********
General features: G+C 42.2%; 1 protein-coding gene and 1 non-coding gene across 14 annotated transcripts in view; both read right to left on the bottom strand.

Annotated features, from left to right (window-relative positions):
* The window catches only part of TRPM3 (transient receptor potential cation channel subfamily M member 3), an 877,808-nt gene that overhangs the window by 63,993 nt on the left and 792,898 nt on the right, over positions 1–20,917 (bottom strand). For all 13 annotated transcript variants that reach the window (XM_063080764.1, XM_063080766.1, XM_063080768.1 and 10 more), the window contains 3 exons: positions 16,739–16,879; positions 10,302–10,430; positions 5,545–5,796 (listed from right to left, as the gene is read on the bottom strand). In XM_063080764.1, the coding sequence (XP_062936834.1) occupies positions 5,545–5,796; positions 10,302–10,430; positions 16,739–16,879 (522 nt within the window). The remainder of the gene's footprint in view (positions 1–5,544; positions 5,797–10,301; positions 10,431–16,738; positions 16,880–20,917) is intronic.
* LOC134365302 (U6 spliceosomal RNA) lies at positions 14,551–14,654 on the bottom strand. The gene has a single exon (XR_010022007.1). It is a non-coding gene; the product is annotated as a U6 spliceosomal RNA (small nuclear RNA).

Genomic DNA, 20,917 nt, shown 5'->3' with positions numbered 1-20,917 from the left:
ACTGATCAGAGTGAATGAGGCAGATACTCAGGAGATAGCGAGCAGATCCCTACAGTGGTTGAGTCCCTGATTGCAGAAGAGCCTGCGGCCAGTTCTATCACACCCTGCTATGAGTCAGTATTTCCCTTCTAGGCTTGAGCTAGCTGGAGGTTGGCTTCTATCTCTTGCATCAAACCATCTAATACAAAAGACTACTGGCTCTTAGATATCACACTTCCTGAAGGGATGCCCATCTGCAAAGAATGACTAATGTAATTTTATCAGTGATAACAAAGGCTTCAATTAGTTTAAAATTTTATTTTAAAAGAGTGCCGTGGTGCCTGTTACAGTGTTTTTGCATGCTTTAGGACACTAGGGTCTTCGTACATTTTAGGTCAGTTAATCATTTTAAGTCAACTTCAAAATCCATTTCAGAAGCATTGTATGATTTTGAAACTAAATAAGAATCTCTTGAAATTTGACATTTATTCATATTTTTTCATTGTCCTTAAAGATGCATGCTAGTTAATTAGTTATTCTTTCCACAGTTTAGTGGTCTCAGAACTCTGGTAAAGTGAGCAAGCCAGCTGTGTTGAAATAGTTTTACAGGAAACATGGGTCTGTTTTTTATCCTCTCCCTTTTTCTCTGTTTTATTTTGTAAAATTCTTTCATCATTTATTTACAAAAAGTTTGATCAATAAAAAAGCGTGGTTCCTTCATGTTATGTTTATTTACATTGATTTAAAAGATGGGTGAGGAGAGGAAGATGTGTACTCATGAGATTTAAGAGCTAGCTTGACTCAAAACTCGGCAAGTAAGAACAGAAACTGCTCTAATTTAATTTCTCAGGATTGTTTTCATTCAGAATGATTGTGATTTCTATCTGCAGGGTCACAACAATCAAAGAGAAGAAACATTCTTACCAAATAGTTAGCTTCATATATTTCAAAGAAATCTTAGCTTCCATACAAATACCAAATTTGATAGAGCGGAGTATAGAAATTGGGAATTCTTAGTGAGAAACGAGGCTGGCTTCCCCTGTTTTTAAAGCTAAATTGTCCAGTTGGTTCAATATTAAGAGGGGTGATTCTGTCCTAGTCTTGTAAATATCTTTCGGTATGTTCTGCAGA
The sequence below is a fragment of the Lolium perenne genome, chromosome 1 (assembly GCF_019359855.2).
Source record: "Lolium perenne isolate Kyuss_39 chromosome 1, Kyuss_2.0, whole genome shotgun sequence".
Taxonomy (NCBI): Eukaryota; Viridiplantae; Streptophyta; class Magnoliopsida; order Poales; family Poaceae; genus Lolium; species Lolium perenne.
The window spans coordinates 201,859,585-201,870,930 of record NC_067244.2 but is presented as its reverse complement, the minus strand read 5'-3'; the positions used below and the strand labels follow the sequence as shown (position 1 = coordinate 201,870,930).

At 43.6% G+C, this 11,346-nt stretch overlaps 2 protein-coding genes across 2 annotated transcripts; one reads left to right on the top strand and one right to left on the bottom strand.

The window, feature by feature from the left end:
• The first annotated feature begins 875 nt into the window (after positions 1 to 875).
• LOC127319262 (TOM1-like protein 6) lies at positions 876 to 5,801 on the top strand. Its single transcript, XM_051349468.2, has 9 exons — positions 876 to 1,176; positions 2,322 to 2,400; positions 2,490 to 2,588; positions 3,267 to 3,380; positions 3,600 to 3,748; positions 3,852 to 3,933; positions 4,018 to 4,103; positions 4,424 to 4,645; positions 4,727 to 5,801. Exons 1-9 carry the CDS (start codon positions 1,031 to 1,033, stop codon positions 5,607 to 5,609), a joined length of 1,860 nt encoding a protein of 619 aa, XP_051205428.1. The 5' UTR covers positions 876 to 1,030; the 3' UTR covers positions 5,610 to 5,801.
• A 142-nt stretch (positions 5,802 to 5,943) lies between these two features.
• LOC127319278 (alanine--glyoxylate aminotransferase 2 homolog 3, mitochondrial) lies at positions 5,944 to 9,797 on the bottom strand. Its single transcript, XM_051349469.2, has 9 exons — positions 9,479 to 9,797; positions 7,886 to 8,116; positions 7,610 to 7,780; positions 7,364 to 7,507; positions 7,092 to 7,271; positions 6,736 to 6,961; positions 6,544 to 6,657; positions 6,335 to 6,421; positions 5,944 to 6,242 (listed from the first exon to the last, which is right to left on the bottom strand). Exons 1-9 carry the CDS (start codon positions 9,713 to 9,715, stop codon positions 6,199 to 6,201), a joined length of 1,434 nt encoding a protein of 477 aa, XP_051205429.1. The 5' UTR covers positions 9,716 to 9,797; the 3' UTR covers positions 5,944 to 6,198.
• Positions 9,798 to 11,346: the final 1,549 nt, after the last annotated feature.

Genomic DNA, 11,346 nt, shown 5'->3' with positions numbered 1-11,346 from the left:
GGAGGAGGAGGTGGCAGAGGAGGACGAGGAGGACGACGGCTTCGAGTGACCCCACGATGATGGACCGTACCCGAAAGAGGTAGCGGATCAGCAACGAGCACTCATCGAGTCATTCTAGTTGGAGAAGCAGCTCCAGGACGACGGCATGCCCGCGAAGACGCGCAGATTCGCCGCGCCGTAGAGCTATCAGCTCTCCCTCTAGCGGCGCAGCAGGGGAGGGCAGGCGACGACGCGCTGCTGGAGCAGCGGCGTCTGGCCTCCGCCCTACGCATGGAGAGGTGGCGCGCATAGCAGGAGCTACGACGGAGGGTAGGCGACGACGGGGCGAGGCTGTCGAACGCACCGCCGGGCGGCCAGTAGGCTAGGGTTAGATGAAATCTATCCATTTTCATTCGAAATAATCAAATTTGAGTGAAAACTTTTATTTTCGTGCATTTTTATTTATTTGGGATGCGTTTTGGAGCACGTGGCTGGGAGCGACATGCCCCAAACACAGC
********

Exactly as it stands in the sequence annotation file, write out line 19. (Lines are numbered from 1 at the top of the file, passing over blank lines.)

GGAGGAGGAGGTGGCAGAGGAGGACGAGGAGGACGACGGCTTCGAGTGACCCCACGATGATGGACCGTACCCGAAAGAGGTAGCGGATCAGCAACGAGCACTCATCGAGTCATTCTAGTTGGAGAAGCAGCTCCAGGACGACGGCATGCCCGCGAAGACGCGCAGATTCGCCGCGCCGTAGAGCTATCAGCTCTCCCTCTAGCGGCGCAGCAGGGGAGGGCAGGCGACGACGCGCTGCTGGAGCAGCGGCGTCTGGCCTCCGCCCTACGCATGGAGAGGTGGCGCGCATAGCAGGAGCTACGACGGAGGGTAGGCGACGACGGGGCGAGGCTGTCGAACGCACCGCCGGGCGGCCAGTAGGCTAGGGTTAGATGAAATCTATCCATTTTCATTCGAAATAATCAAATTTGAGTGAAAACTTTTATTTTCGTGCATTTTTATTTATTTGGGATGCGTTTTGGAGCACGTGGCTGGGAGCGACATGCCCCAAACACAGC